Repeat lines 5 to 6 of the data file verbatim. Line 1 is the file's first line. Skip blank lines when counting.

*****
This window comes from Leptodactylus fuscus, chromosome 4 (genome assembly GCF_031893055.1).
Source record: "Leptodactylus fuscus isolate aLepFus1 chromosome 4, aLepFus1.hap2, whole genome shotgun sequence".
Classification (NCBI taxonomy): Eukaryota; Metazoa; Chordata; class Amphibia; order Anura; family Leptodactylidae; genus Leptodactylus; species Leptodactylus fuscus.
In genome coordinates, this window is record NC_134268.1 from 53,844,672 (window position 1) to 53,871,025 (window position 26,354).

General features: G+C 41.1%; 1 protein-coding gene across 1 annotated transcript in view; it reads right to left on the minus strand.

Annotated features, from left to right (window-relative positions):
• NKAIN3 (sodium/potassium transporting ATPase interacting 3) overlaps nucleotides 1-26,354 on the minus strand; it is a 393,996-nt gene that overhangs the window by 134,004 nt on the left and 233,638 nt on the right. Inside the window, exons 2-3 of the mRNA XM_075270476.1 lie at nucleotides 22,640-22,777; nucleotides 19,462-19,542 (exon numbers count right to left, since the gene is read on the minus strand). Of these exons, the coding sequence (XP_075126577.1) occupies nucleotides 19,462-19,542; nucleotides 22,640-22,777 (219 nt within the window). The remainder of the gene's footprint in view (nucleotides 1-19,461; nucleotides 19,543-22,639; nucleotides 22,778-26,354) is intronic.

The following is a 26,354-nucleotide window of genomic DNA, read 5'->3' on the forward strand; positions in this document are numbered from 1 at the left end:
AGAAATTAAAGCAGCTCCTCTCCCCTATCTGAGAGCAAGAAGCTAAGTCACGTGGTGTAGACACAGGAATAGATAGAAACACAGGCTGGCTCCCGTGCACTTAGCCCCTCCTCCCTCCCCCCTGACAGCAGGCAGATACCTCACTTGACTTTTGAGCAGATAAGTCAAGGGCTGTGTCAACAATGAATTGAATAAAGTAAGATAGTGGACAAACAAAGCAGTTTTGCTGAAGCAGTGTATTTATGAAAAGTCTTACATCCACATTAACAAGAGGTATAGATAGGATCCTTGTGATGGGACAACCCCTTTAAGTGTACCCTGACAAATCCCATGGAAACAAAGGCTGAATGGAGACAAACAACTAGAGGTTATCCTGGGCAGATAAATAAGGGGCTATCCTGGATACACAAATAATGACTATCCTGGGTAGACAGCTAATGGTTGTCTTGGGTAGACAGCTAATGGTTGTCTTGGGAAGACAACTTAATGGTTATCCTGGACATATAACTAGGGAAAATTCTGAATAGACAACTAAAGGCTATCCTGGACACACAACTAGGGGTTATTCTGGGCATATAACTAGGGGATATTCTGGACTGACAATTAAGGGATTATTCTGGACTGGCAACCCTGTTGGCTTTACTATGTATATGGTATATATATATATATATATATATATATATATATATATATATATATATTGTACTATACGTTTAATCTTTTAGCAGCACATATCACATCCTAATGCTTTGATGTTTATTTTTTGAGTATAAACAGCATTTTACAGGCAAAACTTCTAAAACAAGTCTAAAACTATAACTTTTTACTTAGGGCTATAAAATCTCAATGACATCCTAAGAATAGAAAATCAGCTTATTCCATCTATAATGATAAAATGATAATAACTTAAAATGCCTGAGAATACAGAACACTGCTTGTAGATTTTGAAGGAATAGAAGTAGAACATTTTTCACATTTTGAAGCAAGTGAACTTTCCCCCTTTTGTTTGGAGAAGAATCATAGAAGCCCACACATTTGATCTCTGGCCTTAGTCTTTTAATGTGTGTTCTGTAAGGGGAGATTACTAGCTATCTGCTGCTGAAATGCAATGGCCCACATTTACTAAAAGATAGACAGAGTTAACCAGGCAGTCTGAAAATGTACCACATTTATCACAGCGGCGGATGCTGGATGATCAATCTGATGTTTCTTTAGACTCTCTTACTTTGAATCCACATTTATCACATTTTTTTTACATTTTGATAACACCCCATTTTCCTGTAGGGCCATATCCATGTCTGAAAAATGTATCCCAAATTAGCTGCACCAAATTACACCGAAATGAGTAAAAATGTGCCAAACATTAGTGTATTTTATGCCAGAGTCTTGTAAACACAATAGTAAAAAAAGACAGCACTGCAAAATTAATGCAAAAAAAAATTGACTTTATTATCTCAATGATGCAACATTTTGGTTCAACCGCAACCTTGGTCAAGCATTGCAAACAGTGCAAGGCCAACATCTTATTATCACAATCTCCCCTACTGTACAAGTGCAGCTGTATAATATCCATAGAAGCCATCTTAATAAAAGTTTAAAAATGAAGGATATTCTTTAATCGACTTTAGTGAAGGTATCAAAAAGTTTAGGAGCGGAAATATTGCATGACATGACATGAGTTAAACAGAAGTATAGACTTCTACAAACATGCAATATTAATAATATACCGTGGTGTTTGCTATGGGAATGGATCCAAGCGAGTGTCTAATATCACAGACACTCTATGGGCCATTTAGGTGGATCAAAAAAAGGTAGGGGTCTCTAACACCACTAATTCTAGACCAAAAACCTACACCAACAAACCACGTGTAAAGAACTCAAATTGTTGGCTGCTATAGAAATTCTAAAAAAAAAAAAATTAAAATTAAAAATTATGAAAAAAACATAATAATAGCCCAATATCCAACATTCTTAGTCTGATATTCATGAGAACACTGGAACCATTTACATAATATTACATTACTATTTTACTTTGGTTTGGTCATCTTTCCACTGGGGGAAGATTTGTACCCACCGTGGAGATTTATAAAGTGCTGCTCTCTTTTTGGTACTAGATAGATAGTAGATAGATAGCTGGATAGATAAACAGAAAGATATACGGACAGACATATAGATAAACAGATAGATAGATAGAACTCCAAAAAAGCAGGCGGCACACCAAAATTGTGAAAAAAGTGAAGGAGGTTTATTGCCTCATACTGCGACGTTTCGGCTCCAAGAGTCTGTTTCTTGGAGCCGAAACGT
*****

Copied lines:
General features: G+C 41.1%; 1 protein-coding gene across 1 annotated transcript in view; it reads right to left on the minus strand.

Annotated features, from left to right (window-relative positions):